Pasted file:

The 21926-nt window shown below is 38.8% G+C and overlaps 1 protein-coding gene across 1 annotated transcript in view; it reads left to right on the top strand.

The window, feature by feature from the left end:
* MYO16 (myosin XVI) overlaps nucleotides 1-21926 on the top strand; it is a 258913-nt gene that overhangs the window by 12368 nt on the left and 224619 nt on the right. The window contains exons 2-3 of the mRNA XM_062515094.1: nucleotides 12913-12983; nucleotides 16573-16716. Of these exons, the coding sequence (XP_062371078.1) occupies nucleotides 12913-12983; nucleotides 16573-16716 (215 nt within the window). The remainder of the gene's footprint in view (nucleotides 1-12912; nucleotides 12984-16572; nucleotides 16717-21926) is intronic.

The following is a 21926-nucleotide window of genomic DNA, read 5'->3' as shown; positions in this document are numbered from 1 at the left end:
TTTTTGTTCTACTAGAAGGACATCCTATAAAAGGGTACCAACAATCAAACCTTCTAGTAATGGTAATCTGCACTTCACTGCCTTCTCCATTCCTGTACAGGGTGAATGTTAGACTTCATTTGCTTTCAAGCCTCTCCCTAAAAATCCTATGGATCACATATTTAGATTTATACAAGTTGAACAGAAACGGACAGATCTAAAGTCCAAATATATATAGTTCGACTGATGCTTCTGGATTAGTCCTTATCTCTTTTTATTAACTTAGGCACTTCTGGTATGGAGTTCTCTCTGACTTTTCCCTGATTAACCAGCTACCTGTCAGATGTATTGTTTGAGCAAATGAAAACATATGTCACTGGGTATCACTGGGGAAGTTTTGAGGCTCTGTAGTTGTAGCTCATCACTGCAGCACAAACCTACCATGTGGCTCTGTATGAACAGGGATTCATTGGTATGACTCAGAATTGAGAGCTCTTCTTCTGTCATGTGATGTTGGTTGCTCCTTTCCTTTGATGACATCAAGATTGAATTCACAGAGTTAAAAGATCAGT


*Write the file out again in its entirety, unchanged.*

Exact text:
The 21926-nt window shown below is 38.8% G+C and overlaps 1 protein-coding gene across 1 annotated transcript in view; it reads left to right on the top strand.

The window, feature by feature from the left end:
* MYO16 (myosin XVI) overlaps nucleotides 1-21926 on the top strand; it is a 258913-nt gene that overhangs the window by 12368 nt on the left and 224619 nt on the right. The window contains exons 2-3 of the mRNA XM_062515094.1: nucleotides 12913-12983; nucleotides 16573-16716. Of these exons, the coding sequence (XP_062371078.1) occupies nucleotides 12913-12983; nucleotides 16573-16716 (215 nt within the window). The remainder of the gene's footprint in view (nucleotides 1-12912; nucleotides 12984-16572; nucleotides 16717-21926) is intronic.

The following is a 21926-nucleotide window of genomic DNA, read 5'->3' as shown; positions in this document are numbered from 1 at the left end:
TTTTTGTTCTACTAGAAGGACATCCTATAAAAGGGTACCAACAATCAAACCTTCTAGTAATGGTAATCTGCACTTCACTGCCTTCTCCATTCCTGTACAGGGTGAATGTTAGACTTCATTTGCTTTCAAGCCTCTCCCTAAAAATCCTATGGATCACATATTTAGATTTATACAAGTTGAACAGAAACGGACAGATCTAAAGTCCAAATATATATAGTTCGACTGATGCTTCTGGATTAGTCCTTATCTCTTTTTATTAACTTAGGCACTTCTGGTATGGAGTTCTCTCTGACTTTTCCCTGATTAACCAGCTACCTGTCAGATGTATTGTTTGAGCAAATGAAAACATATGTCACTGGGTATCACTGGGGAAGTTTTGAGGCTCTGTAGTTGTAGCTCATCACTGCAGCACAAACCTACCATGTGGCTCTGTATGAACAGGGATTCATTGGTATGACTCAGAATTGAGAGCTCTTCTTCTGTCATGTGATGTTGGTTGCTCCTTTCCTTTGATGACATCAAGATTGAATTCACAGAGTTAAAAGATCAGT